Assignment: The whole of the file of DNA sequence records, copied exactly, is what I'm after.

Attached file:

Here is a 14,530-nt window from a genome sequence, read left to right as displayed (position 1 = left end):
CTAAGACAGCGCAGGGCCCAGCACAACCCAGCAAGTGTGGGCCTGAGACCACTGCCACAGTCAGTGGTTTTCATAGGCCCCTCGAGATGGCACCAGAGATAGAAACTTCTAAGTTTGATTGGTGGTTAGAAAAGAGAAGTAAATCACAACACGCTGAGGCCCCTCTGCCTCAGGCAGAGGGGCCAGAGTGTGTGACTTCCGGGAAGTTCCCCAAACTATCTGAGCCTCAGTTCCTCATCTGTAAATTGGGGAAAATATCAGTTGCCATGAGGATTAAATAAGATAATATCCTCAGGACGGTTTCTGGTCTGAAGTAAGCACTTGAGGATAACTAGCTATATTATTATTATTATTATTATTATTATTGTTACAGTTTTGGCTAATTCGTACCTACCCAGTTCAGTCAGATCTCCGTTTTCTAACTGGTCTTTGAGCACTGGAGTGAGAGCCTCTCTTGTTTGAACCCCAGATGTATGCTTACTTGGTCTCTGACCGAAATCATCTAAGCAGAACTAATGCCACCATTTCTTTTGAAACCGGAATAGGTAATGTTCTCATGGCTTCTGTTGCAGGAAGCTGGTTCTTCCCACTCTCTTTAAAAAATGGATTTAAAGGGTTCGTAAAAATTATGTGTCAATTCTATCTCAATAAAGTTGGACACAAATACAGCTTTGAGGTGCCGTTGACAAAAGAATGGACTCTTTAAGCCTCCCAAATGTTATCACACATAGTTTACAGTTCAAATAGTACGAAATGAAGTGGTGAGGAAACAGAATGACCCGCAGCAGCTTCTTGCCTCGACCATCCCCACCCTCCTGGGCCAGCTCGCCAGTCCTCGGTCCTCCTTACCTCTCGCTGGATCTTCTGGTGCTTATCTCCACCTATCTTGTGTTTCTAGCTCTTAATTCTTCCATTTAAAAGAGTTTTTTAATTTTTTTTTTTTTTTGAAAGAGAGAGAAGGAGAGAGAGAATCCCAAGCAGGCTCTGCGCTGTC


Here is a 14,530-nt window from a genome sequence, read left to right as displayed (position 1 = left end):
CTAAGACAGCGCAGGGCCCAGCACAACCCAGCAAGTGTGGGCCTGAGACCACTGCCACAGTCAGTGGTTTTCATAGGCCCCTCGAGATGGCACCAGAGATAGAAACTTCTAAGTTTGATTGGTGGTTAGAAAAGAGAAGTAAATCACAACACGCTGAGGCCCCTCTGCCTCAGGCAGAGGGGCCAGAGTGTGTGACTTCCGGGAAGTTCCCCAAACTATCTGAGCCTCAGTTCCTCATCTGTAAATTGGGGAAAATATCAGTTGCCATGAGGATTAAATAAGATAATATCCTCAGGACGGTTTCTGGTCTGAAGTAAGCACTTGAGGATAACTAGCTATATTATTATTATTATTATTATTATTATTGTTACAGTTTTGGCTAATTCGTACCTACCCAGTTCAGTCAGATCTCCGTTTTCTAACTGGTCTTTGAGCACTGGAGTGAGAGCCTCTCTTGTTTGAACCCCAGATGTATGCTTACTTGGTCTCTGACCGAAATCATCTAAGCAGAACTAATGCCACCATTTCTTTTGAAACCGGAATAGGTAATGTTCTCATGGCTTCTGTTGCAGGAAGCTGGTTCTTCCCACTCTCTTTAAAAAATGGATTTAAAGGGTTCGTAAAAATTATGTGTCAATTCTATCTCAATAAAGTTGGACACAAATACAGCTTTGAGGTGCCGTTGACAAAAGAATGGACTCTTTAAGCCTCCCAAATGTTATCACACATAGTTTACAGTTCAAATAGTACGAAATGAAGTGGTGAGGAAACAGAATGACCCGCAGCAGCTTCTTGCCTCGACCATCCCCACCCTCCTGGGCCAGCTCGCCAGTCCTCGGTCCTCCTTACCTCTCGCTGGATCTTCTGGTGCTTATCTCCACCTATCTTGTGTTTCTAGCTCTTAATTCTTCCATTTAAAAGAGTTTTTTAATTTTTTTTTTTTTTTGAAAGAGAGAGAAGGAGAGAGAGAATCCCAAGCAGGCTCTGCGCTGTC